Sunday, October 10, 2010
Leaves of Grass
And there's Edward Norton, the man who would never agree to appear in a film he didn't believe he had reason to respect, playing two opposite roles now with a subtle, yet b/w contrast.
From the opening scene to the close, we see worked out in the transformation of young and admired Brown University Classics Professor, Bill Kincaid (Norton), that regardless of any improvement we may think we have made in our lives or our selves, we never really leave our childhood homes and family, for we carry it and them with us, and we should, as we try to somehow balance the past with the future, the rational and intellectual with the emotional and experiential, control with unbridled exuberance.
While the script is one of ideas, the movie is realized by a great cast, full of humanity and warmth and life. We learn, for example, from Bill's high tech state of the art hydroponic agrologist-gone-haywire pot growing identical twin brother, Brady (also Norton), the relationship between God and parallel lines. Brady, with a false message of his own death, tricks brother Bill, who has eschewed and remains estranged from his family, into returning home to the small town of Idabel in southeast Oklahoma (closer to Hope and El Dorado than Tulsa) to help with Brady's scheme to negotiate a loan extension with the state's drug kingpin from Tulsa, the otherwise respectable oilfield equipment purveyor and Jewish philanthropist, Pug (delightfully and fiercelyplayed by Richard Dreyfuss). After being fetched at the airport by Bolger (Tim Blake Neslon), Brady's best friend, partner in crime, and all around Sancho Panza, Bolger takes Bill to the rival drug gang's headquarters, to test whether they will mistake Bill for Brady. They do, and Bill is pummeled to senselessness, only to wake up at Brady's home, discovering that Brady is alive and wants him becoming a participant in a scheme for an alibi if the drug loan renegotiation, as he thinks it will,turns bad.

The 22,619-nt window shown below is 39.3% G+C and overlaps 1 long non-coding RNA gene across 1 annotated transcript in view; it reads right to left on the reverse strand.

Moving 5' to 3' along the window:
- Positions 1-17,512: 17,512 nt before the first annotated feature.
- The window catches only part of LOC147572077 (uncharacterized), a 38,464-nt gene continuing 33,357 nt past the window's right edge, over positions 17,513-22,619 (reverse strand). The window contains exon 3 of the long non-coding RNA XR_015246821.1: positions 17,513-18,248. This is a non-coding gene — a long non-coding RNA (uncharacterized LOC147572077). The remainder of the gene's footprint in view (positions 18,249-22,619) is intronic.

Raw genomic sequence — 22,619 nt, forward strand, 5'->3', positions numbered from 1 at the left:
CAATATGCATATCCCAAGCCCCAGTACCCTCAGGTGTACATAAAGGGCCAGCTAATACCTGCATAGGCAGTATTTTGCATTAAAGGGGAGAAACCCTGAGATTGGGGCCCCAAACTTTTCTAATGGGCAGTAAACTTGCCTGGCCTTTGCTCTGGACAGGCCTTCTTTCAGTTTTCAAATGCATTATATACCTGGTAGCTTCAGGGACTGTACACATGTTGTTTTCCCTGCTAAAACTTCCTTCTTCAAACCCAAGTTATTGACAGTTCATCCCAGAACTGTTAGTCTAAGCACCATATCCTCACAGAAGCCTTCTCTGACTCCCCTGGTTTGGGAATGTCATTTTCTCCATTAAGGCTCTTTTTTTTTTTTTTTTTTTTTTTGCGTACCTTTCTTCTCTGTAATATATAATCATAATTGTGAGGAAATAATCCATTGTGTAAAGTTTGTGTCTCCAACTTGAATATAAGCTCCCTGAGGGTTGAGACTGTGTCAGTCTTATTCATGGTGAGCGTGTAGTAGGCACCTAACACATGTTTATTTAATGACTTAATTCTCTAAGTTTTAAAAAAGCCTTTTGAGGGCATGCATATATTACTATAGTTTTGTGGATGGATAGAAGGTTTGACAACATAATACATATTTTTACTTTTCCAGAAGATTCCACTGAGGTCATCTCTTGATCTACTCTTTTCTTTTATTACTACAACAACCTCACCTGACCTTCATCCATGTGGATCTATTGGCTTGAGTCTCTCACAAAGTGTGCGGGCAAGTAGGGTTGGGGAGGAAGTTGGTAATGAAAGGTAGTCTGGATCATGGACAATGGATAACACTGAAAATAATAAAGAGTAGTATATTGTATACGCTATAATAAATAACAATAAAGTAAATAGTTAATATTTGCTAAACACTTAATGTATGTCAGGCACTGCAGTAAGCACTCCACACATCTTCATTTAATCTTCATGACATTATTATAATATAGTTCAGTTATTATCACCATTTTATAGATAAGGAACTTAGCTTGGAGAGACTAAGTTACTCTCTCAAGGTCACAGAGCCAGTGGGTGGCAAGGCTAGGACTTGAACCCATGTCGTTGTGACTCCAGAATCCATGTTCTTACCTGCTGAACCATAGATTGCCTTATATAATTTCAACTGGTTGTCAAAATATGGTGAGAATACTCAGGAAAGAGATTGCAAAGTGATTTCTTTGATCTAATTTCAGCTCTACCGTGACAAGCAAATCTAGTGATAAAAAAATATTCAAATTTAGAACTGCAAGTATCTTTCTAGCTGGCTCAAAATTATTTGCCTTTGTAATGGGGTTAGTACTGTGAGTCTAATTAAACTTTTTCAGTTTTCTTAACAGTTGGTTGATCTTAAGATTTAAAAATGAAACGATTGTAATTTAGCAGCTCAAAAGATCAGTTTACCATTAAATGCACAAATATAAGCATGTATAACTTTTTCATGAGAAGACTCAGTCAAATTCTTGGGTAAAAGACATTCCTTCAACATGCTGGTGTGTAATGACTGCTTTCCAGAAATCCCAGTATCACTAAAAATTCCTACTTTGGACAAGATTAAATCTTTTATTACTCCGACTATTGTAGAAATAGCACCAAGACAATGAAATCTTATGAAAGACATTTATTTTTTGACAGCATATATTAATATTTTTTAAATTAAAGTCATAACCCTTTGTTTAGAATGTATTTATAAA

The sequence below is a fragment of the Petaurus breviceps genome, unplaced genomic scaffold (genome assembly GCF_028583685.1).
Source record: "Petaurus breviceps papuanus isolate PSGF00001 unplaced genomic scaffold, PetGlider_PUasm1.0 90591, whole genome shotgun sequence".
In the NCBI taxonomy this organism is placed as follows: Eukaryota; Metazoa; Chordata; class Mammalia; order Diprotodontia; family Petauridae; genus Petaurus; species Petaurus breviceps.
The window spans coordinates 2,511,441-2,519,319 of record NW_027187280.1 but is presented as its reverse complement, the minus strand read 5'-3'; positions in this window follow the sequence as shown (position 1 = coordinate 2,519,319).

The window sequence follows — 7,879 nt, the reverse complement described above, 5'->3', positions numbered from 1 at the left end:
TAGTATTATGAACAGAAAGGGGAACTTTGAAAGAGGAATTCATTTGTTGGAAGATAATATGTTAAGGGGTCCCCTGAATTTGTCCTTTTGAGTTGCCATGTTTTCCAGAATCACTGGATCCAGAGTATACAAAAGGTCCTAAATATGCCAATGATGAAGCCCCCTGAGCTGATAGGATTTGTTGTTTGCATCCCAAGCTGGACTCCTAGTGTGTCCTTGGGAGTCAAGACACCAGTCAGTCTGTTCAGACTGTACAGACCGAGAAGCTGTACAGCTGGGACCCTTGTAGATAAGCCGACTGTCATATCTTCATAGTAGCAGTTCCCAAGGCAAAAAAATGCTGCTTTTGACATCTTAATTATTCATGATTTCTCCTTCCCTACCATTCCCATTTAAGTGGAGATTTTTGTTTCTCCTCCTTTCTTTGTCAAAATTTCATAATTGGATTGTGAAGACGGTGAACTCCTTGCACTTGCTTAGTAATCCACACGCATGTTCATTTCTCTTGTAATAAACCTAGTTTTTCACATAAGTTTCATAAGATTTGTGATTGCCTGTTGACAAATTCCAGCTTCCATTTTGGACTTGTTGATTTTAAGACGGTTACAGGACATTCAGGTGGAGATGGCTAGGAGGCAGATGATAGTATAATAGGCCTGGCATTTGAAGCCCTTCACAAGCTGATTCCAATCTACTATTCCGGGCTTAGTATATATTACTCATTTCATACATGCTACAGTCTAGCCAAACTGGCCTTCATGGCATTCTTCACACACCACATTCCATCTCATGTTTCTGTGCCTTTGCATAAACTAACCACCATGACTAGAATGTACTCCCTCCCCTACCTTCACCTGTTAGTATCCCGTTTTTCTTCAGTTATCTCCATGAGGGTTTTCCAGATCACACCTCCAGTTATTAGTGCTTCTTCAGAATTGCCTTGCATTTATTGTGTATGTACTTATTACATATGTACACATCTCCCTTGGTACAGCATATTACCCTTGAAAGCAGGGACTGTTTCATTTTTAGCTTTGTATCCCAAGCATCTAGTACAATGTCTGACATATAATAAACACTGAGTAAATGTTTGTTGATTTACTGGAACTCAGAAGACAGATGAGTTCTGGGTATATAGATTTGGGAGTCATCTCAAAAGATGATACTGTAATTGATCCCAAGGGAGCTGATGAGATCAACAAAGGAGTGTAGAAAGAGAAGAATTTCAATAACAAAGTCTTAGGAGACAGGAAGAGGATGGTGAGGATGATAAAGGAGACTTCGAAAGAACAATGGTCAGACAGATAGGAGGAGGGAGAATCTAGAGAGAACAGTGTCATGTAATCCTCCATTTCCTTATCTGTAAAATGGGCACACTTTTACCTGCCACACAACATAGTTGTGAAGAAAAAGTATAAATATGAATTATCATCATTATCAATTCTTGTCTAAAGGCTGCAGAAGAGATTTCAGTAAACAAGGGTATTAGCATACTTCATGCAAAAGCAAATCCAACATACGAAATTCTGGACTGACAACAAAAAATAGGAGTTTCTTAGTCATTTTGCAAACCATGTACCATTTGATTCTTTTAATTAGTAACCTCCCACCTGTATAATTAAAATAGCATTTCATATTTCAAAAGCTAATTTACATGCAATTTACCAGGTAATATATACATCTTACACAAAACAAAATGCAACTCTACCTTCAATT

Bill is unwilling, at least until the persuasive Brady charms him into a monster bong hit of the 7th generation Uber-potent bud being cultivated by Brady and Bolger. As Bill the professor is "annihilated" in a puff of smoke, Bill the brother begins to become reborn, relearning from Brady what he has forgotten, a passion for life, in all of its quirky, messy, deadly serious, loving, and improbable guises. As Brady's plan unfolds, Bill is bound ever closer in the scheme, and to the family and place he thought he could do without in his quest for success and control over his life. Charmed by local teacher and poet, Janet (played with equal parts innocent charm, brutally competent knife-wielding non-chalance, and subtlety by Kerri Russell), Bill learns from her the ancient art of noodling for monster catfish and is reminded by her recitations of, and commentary about, Whitman's free verse, and her own, that not all that is beautiful and majestic follows classical rules of form and expectation. And love, that terrible beauty, is born. In reuniting with his mother, a pot-smoking ex-flower child fed up with the world, who has checked herself into a nursing home so that she "can do as she pleases" (played by the ever beguiling and compelling Susan Sarandon), Bill learns of the patience, depth, frustration,and courage of love that lets go and trusts. And when Bill seeks forgiveness and understanding for a terrible wrong by his brother from Pug's rabbi (rivetingly played by Maggie Siff), he learns that atonement is only approached, but perhaps never achieved, by the hard work of righting what is wrong.
The comedy, as mentioned, is pitch black and the sudden switch from laughs to gasps happens in a blink of an eye, honestly you won't see what's coming before your left open jawed at the outcome. Its this kind of storytelling that keeps viewers riveted, you just don't know what's coming and that I feel is the secret to a really good film.
This is a solid debut from Blake Nelson, albeit held together by Norton, so it's going to be interesting to see what he does next.